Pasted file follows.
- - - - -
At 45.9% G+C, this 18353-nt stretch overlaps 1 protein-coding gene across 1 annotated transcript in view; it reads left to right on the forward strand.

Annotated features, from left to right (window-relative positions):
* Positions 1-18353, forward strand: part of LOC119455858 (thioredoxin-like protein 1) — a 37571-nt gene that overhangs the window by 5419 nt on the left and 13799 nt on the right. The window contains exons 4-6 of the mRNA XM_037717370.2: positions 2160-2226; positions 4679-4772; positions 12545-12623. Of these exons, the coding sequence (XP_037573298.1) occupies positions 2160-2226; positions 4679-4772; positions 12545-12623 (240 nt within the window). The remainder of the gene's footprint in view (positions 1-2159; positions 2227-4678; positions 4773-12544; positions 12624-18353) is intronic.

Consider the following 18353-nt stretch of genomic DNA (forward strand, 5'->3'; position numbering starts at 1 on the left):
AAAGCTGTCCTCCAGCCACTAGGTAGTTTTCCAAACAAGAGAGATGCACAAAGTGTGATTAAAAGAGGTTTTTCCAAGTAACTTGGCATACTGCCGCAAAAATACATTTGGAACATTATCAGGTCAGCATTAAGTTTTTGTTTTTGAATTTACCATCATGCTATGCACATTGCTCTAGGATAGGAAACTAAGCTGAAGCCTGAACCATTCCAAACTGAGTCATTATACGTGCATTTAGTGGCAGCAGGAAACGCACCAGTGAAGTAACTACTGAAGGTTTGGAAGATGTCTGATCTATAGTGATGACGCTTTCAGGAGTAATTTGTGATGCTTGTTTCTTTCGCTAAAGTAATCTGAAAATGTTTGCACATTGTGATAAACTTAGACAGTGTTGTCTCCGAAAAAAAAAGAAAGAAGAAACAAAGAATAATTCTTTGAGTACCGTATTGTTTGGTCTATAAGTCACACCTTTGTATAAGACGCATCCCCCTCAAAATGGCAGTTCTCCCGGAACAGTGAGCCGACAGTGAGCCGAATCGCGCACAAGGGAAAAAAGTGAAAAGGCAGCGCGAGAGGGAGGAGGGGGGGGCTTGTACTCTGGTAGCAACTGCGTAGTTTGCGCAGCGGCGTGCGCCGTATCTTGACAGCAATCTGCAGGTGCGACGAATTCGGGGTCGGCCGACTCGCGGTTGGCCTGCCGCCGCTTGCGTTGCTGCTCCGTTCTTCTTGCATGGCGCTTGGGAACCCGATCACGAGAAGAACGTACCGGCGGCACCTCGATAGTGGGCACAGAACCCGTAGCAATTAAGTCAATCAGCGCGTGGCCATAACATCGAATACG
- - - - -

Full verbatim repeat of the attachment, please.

At 45.9% G+C, this 18353-nt stretch overlaps 1 protein-coding gene across 1 annotated transcript in view; it reads left to right on the forward strand.

Annotated features, from left to right (window-relative positions):
* Positions 1-18353, forward strand: part of LOC119455858 (thioredoxin-like protein 1) — a 37571-nt gene that overhangs the window by 5419 nt on the left and 13799 nt on the right. The window contains exons 4-6 of the mRNA XM_037717370.2: positions 2160-2226; positions 4679-4772; positions 12545-12623. Of these exons, the coding sequence (XP_037573298.1) occupies positions 2160-2226; positions 4679-4772; positions 12545-12623 (240 nt within the window). The remainder of the gene's footprint in view (positions 1-2159; positions 2227-4678; positions 4773-12544; positions 12624-18353) is intronic.

Consider the following 18353-nt stretch of genomic DNA (forward strand, 5'->3'; position numbering starts at 1 on the left):
AAAGCTGTCCTCCAGCCACTAGGTAGTTTTCCAAACAAGAGAGATGCACAAAGTGTGATTAAAAGAGGTTTTTCCAAGTAACTTGGCATACTGCCGCAAAAATACATTTGGAACATTATCAGGTCAGCATTAAGTTTTTGTTTTTGAATTTACCATCATGCTATGCACATTGCTCTAGGATAGGAAACTAAGCTGAAGCCTGAACCATTCCAAACTGAGTCATTATACGTGCATTTAGTGGCAGCAGGAAACGCACCAGTGAAGTAACTACTGAAGGTTTGGAAGATGTCTGATCTATAGTGATGACGCTTTCAGGAGTAATTTGTGATGCTTGTTTCTTTCGCTAAAGTAATCTGAAAATGTTTGCACATTGTGATAAACTTAGACAGTGTTGTCTCCGAAAAAAAAAGAAAGAAGAAACAAAGAATAATTCTTTGAGTACCGTATTGTTTGGTCTATAAGTCACACCTTTGTATAAGACGCATCCCCCTCAAAATGGCAGTTCTCCCGGAACAGTGAGCCGACAGTGAGCCGAATCGCGCACAAGGGAAAAAAGTGAAAAGGCAGCGCGAGAGGGAGGAGGGGGGGGCTTGTACTCTGGTAGCAACTGCGTAGTTTGCGCAGCGGCGTGCGCCGTATCTTGACAGCAATCTGCAGGTGCGACGAATTCGGGGTCGGCCGACTCGCGGTTGGCCTGCCGCCGCTTGCGTTGCTGCTCCGTTCTTCTTGCATGGCGCTTGGGAACCCGATCACGAGAAGAACGTACCGGCGGCACCTCGATAGTGGGCACAGAACCCGTAGCAATTAAGTCAATCAGCGCGTGGCCATAACATCGAATACG